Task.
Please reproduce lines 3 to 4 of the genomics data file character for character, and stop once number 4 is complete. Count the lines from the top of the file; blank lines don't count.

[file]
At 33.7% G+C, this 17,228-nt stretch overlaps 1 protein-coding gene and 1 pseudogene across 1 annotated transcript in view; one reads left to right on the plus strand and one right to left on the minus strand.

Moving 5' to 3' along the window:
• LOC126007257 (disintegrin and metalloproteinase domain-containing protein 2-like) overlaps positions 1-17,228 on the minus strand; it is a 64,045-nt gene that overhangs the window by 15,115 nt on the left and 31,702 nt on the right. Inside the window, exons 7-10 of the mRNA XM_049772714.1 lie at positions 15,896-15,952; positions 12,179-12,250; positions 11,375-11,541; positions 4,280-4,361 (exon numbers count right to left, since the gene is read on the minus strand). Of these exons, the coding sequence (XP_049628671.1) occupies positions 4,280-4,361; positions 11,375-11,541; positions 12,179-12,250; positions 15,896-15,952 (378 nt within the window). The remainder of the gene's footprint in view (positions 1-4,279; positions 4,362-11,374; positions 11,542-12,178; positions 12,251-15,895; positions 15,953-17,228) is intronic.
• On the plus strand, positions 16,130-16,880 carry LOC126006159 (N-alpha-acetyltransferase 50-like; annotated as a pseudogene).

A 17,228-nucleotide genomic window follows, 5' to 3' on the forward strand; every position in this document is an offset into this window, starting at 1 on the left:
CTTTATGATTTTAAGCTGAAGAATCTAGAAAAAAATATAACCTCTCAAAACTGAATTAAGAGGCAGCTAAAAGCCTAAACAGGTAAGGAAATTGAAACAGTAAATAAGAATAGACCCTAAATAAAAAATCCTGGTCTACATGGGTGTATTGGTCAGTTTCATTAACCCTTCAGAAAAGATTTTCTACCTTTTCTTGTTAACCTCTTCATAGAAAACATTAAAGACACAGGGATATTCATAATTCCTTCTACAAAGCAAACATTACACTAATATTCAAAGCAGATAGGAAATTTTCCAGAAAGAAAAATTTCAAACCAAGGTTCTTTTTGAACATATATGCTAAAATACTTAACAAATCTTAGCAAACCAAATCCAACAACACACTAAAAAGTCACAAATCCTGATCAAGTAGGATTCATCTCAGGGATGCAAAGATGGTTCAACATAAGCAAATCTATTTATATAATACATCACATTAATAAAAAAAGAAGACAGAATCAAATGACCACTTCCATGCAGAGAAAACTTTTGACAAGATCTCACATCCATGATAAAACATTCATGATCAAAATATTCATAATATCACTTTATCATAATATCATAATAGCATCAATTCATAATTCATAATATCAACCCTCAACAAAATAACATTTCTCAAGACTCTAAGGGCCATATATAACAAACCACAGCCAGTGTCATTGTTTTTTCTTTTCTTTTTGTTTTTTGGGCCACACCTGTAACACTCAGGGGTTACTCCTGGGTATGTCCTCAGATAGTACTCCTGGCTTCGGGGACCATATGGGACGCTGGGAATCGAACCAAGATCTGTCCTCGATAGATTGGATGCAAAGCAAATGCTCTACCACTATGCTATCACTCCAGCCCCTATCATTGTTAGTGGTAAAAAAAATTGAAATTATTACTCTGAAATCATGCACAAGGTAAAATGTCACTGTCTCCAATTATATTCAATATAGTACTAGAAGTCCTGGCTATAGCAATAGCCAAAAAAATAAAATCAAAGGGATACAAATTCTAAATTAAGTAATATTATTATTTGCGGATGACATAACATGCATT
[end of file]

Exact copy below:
• LOC126007257 (disintegrin and metalloproteinase domain-containing protein 2-like) overlaps positions 1-17,228 on the minus strand; it is a 64,045-nt gene that overhangs the window by 15,115 nt on the left and 31,702 nt on the right. Inside the window, exons 7-10 of the mRNA XM_049772714.1 lie at positions 15,896-15,952; positions 12,179-12,250; positions 11,375-11,541; positions 4,280-4,361 (exon numbers count right to left, since the gene is read on the minus strand). Of these exons, the coding sequence (XP_049628671.1) occupies positions 4,280-4,361; positions 11,375-11,541; positions 12,179-12,250; positions 15,896-15,952 (378 nt within the window). The remainder of the gene's footprint in view (positions 1-4,279; positions 4,362-11,374; positions 11,542-12,178; positions 12,251-15,895; positions 15,953-17,228) is intronic.
• On the plus strand, positions 16,130-16,880 carry LOC126006159 (N-alpha-acetyltransferase 50-like; annotated as a pseudogene).